Question #1393

I have got sequence (called An). The limit of (An) is alpha (n goes from 1 to infinite)

I have got another sequence called Xn. It looks like:

Xn=1/n*(Sum(Ak)) - (k goes from 1 to n)

I have to prove that the limit of the X sequence is alpha too!

I have tried to separate to two sequence from each other as:

lim(an*bn)=lim(an)*lim(bn)

So I think lim(1/n*(Sum(Ak))=lim(1/n)* lim(Sum(Ak))=0*lim(Sum(Ak))=0

But that's not correct because the limit of Xn should be alpha. What can I do?

I have got another sequence called Xn. It looks like:

Xn=1/n*(Sum(Ak)) - (k goes from 1 to n)

I have to prove that the limit of the X sequence is alpha too!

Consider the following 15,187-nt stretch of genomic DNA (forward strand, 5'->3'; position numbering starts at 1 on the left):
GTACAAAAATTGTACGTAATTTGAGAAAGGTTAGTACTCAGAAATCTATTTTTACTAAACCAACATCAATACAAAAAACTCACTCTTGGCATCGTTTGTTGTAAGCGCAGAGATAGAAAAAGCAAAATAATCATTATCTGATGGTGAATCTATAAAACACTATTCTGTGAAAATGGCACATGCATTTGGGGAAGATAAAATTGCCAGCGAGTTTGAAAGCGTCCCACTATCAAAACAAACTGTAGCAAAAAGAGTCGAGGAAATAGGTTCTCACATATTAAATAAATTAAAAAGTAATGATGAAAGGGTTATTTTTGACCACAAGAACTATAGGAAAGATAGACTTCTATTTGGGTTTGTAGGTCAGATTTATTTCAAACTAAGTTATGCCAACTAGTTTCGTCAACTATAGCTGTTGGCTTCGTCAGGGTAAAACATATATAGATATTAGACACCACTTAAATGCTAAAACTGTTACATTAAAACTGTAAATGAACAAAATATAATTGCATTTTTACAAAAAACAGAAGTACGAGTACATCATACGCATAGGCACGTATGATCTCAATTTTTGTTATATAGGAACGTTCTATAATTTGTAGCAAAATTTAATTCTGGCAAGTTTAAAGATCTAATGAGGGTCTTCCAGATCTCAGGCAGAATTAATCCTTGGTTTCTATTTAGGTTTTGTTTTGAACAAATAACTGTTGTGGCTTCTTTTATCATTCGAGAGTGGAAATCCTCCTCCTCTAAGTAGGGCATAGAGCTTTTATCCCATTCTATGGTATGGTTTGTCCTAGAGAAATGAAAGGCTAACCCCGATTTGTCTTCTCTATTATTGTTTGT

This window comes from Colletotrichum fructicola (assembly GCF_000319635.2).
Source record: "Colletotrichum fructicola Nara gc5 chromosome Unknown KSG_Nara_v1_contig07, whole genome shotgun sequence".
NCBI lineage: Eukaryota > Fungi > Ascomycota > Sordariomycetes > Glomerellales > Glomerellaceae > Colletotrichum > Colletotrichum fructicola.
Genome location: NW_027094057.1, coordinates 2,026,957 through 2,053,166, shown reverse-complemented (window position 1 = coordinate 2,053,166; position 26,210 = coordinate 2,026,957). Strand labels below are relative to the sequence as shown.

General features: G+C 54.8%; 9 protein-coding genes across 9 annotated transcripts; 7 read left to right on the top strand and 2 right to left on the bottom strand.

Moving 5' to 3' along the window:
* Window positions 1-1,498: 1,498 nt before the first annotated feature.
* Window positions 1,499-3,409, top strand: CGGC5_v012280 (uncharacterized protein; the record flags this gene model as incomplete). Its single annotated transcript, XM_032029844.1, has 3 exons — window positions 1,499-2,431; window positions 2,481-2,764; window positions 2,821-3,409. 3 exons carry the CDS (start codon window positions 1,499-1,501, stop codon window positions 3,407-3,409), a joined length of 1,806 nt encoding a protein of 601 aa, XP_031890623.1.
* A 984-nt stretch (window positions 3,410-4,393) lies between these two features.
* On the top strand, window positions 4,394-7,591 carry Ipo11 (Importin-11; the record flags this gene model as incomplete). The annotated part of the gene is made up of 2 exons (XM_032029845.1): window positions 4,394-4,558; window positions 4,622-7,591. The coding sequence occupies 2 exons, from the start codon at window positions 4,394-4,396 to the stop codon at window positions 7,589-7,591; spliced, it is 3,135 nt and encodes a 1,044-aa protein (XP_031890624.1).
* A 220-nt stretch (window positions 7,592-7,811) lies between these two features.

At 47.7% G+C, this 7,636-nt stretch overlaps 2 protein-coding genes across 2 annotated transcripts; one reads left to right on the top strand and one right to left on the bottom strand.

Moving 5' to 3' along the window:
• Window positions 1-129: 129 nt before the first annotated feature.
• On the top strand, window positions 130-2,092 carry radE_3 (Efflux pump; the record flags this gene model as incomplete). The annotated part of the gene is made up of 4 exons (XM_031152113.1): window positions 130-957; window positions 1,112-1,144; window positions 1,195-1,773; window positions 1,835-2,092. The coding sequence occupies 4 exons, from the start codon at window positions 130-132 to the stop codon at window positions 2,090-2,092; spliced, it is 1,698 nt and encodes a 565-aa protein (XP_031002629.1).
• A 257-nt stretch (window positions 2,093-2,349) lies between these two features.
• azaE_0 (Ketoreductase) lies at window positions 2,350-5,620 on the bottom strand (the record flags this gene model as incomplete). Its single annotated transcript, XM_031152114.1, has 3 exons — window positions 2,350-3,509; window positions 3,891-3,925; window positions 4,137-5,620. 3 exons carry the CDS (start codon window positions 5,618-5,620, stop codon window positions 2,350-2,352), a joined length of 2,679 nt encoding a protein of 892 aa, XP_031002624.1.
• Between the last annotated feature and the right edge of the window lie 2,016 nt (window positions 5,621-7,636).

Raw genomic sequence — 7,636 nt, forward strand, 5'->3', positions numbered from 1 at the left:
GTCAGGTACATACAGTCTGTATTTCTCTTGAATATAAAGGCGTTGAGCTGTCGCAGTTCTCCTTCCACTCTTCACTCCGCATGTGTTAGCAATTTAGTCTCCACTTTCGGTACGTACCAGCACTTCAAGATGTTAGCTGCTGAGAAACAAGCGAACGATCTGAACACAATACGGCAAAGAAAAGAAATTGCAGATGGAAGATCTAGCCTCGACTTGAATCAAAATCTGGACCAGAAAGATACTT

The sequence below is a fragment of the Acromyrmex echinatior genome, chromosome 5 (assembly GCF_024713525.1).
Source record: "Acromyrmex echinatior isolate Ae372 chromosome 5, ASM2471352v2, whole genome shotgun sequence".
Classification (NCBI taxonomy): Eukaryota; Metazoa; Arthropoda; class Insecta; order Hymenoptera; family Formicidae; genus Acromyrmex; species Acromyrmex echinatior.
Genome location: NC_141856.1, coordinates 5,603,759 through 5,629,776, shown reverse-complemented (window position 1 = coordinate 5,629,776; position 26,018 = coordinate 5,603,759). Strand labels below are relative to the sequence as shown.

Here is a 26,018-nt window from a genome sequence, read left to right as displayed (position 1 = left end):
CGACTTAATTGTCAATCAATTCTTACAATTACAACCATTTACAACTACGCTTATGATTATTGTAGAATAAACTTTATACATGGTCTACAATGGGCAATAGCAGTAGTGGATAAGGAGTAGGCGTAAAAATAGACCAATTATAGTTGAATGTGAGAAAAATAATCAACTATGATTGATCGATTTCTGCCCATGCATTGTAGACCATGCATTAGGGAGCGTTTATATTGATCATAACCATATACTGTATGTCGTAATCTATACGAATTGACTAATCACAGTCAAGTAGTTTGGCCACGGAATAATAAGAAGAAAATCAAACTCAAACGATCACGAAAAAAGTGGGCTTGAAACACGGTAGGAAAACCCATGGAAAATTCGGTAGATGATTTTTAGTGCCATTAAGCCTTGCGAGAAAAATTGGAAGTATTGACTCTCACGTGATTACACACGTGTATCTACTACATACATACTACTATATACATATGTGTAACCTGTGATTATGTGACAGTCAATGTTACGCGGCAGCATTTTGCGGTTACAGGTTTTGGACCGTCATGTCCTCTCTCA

I have tried to separate to two sequence from each other as:

lim(an*bn)=lim(an)*lim(bn)

So I think lim(1/n*(Sum(Ak))=lim(1/n)* lim(Sum(Ak))=0*lim(Sum(Ak))=0

But that's not correct because the limit of Xn should be alpha. What can I do?

Expert's answer

You have to prove that

lim_{k->}_{∞} (Sum_{k=1..n}(An)) = nα

Thus

Xn = lim(1/n*(Sum(Ak)) = 1/n* nα = α

lim

Thus

Xn = lim(1/n*(Sum(Ak)) = 1/n* nα = α

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